Outsourced to Avoid Regulations: The Disturbing Truth About How US Airlines Maintain Their Planes

In the last decade, most of the big U.S. airlines have shifted major maintenance work to places like El Salvador, Mexico, and China, where few mechanics are F.A.A. certified and inspections have no teeth.

 

ot long ago I was waiting for a domestic flight in a departure lounge at one of the crumbling midcentury sheds that pass for an American airport these days. There were delays, as we’ve all come to expect, and then the delays turned into something more ominous. The airplane I was waiting for had a serious maintenance issue, beyond the ability of a man in an orange vest to address. The entire airplane would have to be taken away for servicing and another brought to the gate in its place. This would take a while. Those of us in the departure lounge settled in for what we suspected might be hours. From the window I watched the ground crew unload the bags from the original airplane. When the new one arrived, the crew pumped the fuel, loaded the bags, and stocked the galley. It was a scene I’d witnessed countless times. Soon we would board and be on the way to our destinations.

As for the first airplane, the one with the maintenance problem—what was its destination going to be? When you have time on your hands, you begin to wonder about things like this. My own assumption, as yours might have been, was that the aircraft would be towed to a nearby hangar for a stopgap repair and then flown to a central maintenance facility run by the airline somewhere in the U.S. Or maybe there was one right here at the airport. In any case, if it needed a major overhaul, presumably it would be performed by the airline’s staff of trained professionals. If Apple feels it needs a “Genius Bar” at its stores to deal with hardware and software that cost a few hundred dollars, an airline must have something equivalent to safeguard an airplane worth a few hundred million.

About this I would be wrong—as wrong as it is possible to be. Over the past decade, nearly all large U.S. airlines have shifted heavy maintenance work on their airplanes to repair shops thousands of miles away, in developing countries, where the mechanics who take the planes apart (completely) and put them back together (or almost) may not even be able to read or speak English. US Airways and Southwest fly planes to a maintenance facility in El Salvador. Delta sends planes to Mexico. United uses a shop in China. American still does much of its most intensive maintenance in-house in the U.S., but that is likely to change in the aftermath of the company’s merger with US Airways.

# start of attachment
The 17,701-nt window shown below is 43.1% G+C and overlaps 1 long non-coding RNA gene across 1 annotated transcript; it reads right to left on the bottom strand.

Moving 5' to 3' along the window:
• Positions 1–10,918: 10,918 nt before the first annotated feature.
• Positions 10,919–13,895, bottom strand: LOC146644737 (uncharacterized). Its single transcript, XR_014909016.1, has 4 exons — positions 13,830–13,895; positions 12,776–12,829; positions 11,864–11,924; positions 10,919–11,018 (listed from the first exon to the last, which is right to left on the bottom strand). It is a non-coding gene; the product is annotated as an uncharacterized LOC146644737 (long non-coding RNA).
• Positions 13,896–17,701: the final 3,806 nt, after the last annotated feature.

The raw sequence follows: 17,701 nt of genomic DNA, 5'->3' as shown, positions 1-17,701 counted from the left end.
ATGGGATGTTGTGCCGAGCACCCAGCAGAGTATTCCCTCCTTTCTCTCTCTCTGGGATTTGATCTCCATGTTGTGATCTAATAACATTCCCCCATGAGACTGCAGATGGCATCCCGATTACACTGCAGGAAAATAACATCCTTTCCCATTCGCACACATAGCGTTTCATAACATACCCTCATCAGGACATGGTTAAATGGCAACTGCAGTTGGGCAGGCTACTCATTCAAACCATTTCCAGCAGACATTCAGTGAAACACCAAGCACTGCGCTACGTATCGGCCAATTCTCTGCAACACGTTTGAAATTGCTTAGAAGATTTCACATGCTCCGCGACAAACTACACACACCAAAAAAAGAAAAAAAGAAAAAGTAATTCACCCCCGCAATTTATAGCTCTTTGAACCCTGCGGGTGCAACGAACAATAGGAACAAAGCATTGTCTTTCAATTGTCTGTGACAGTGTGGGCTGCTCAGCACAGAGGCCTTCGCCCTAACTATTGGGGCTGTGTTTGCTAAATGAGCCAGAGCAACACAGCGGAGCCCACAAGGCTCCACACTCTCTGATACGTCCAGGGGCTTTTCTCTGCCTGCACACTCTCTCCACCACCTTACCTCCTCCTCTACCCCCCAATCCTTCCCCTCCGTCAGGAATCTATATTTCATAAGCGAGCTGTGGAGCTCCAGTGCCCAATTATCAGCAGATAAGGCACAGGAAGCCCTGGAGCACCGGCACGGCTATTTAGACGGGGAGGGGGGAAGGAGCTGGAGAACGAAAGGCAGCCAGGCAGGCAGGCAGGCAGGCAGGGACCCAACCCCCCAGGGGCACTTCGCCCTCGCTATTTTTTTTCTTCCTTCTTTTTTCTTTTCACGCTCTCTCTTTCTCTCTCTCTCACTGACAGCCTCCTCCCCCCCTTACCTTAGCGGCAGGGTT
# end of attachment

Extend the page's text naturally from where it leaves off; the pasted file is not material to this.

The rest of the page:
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9 Ways Introverts Can (Quietly) Outperform All the Loud People Around Them

How can introverts become successful when it seems the world only has time to listen to those who shout the loudest?

Susan Cain’s book Quiet: The Power of Introverts in a World That Can’t Stop Talking has been a bestseller ever since it was first published back in 2012. Cain also recently launched Quiet Revolution, which she describes as “a mission-based company that offers parenting and educational services to unlock the power of introverts.”

She recently did an “ask me anything” event on Product Hunt. Here are 10 highlights of what she had to say about how introverts can succeed and find happiness in a world dominated by louder voices.

1. Learn to take risks.

“It’s easier to take risks in the service of something or someone you really care about. Professor Brian Little speaks of our “core personal projects”–the projects and people we place at the center of our lives. What and who are these for you? Once you’ve identified them, don’t even think in terms of risk or not-risk. Just think in terms of how do you accomplish your goals.”

2. Ignore the misconceptions.

“The No. 1 biggest misconception [is] thinking introverts are unfriendly or antisocial, when in fact we just like to socialize differently, more intensely, with a smaller group of people. … I would add to this answer that people often see introverts as less powerful (because we tend to speak more softly, not enjoy conflict, etc.), when in fact introverts possess a whole suite of powers that have moved the world–powers of persistence, of concentration, of sensitivity, of ability to think deeply, and so on.”